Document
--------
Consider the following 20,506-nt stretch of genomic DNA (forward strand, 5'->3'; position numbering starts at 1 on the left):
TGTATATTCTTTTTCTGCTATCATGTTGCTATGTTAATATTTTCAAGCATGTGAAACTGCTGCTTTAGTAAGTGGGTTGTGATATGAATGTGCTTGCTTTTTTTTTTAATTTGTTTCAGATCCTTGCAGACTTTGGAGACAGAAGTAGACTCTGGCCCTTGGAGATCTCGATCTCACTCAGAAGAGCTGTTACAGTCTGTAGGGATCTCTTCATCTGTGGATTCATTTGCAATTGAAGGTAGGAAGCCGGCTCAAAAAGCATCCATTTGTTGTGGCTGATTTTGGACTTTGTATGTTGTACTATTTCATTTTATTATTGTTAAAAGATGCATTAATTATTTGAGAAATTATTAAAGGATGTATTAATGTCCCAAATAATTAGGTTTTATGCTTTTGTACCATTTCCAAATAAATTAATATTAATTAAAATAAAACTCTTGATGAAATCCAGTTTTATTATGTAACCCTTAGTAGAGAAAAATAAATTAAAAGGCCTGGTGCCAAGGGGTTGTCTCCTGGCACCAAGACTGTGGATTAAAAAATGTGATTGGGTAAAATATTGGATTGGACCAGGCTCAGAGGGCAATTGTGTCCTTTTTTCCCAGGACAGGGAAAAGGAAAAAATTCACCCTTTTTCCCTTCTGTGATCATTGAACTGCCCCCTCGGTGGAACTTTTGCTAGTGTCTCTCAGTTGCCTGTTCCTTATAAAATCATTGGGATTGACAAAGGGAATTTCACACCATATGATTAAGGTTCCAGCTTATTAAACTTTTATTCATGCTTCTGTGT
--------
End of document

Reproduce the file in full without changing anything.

Consider the following 20,506-nt stretch of genomic DNA (forward strand, 5'->3'; position numbering starts at 1 on the left):
TGTATATTCTTTTTCTGCTATCATGTTGCTATGTTAATATTTTCAAGCATGTGAAACTGCTGCTTTAGTAAGTGGGTTGTGATATGAATGTGCTTGCTTTTTTTTTTAATTTGTTTCAGATCCTTGCAGACTTTGGAGACAGAAGTAGACTCTGGCCCTTGGAGATCTCGATCTCACTCAGAAGAGCTGTTACAGTCTGTAGGGATCTCTTCATCTGTGGATTCATTTGCAATTGAAGGTAGGAAGCCGGCTCAAAAAGCATCCATTTGTTGTGGCTGATTTTGGACTTTGTATGTTGTACTATTTCATTTTATTATTGTTAAAAGATGCATTAATTATTTGAGAAATTATTAAAGGATGTATTAATGTCCCAAATAATTAGGTTTTATGCTTTTGTACCATTTCCAAATAAATTAATATTAATTAAAATAAAACTCTTGATGAAATCCAGTTTTATTATGTAACCCTTAGTAGAGAAAAATAAATTAAAAGGCCTGGTGCCAAGGGGTTGTCTCCTGGCACCAAGACTGTGGATTAAAAAATGTGATTGGGTAAAATATTGGATTGGACCAGGCTCAGAGGGCAATTGTGTCCTTTTTTCCCAGGACAGGGAAAAGGAAAAAATTCACCCTTTTTCCCTTCTGTGATCATTGAACTGCCCCCTCGGTGGAACTTTTGCTAGTGTCTCTCAGTTGCCTGTTCCTTATAAAATCATTGGGATTGACAAAGGGAATTTCACACCATATGATTAAGGTTCCAGCTTATTAAACTTTTATTCATGCTTCTGTGT